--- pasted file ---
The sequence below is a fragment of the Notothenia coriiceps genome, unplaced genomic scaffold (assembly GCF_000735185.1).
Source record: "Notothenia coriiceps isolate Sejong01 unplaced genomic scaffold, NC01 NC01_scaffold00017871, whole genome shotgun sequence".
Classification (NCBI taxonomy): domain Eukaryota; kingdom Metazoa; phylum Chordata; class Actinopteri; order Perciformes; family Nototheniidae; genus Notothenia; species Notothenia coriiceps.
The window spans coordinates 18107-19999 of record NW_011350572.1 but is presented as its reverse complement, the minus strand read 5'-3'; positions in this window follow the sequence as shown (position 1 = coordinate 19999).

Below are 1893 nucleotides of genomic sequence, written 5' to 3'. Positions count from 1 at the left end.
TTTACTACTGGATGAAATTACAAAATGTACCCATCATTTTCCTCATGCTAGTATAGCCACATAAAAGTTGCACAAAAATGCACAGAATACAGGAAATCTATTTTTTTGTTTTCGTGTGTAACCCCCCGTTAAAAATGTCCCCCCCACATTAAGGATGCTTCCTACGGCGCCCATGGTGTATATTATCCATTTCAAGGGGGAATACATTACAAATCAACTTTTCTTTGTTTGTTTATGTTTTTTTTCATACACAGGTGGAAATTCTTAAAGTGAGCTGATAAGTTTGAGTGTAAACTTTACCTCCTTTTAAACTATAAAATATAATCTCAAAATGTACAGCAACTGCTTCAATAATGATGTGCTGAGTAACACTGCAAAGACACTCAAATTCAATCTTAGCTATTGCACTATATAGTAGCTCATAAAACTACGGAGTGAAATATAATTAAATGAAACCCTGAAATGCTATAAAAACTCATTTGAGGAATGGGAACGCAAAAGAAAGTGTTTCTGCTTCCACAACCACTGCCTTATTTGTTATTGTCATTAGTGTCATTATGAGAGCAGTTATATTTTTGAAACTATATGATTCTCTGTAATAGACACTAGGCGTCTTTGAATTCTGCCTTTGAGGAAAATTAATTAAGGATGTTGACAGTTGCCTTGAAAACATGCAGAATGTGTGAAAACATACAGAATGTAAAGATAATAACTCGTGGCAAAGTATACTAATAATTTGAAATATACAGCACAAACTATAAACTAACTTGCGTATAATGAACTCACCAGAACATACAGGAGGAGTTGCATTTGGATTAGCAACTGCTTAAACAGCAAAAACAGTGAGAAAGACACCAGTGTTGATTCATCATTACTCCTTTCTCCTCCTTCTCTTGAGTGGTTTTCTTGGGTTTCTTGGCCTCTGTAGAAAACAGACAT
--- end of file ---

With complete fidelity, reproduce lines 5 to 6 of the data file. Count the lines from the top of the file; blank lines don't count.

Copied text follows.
Below are 1893 nucleotides of genomic sequence, written 5' to 3'. Positions count from 1 at the left end.
TTTACTACTGGATGAAATTACAAAATGTACCCATCATTTTCCTCATGCTAGTATAGCCACATAAAAGTTGCACAAAAATGCACAGAATACAGGAAATCTATTTTTTTGTTTTCGTGTGTAACCCCCCGTTAAAAATGTCCCCCCCACATTAAGGATGCTTCCTACGGCGCCCATGGTGTATATTATCCATTTCAAGGGGGAATACATTACAAATCAACTTTTCTTTGTTTGTTTATGTTTTTTTTCATACACAGGTGGAAATTCTTAAAGTGAGCTGATAAGTTTGAGTGTAAACTTTACCTCCTTTTAAACTATAAAATATAATCTCAAAATGTACAGCAACTGCTTCAATAATGATGTGCTGAGTAACACTGCAAAGACACTCAAATTCAATCTTAGCTATTGCACTATATAGTAGCTCATAAAACTACGGAGTGAAATATAATTAAATGAAACCCTGAAATGCTATAAAAACTCATTTGAGGAATGGGAACGCAAAAGAAAGTGTTTCTGCTTCCACAACCACTGCCTTATTTGTTATTGTCATTAGTGTCATTATGAGAGCAGTTATATTTTTGAAACTATATGATTCTCTGTAATAGACACTAGGCGTCTTTGAATTCTGCCTTTGAGGAAAATTAATTAAGGATGTTGACAGTTGCCTTGAAAACATGCAGAATGTGTGAAAACATACAGAATGTAAAGATAATAACTCGTGGCAAAGTATACTAATAATTTGAAATATACAGCACAAACTATAAACTAACTTGCGTATAATGAACTCACCAGAACATACAGGAGGAGTTGCATTTGGATTAGCAACTGCTTAAACAGCAAAAACAGTGAGAAAGACACCAGTGTTGATTCATCATTACTCCTTTCTCCTCCTTCTCTTGAGTGGTTTTCTTGGGTTTCTTGGCCTCTGTAGAAAACAGACAT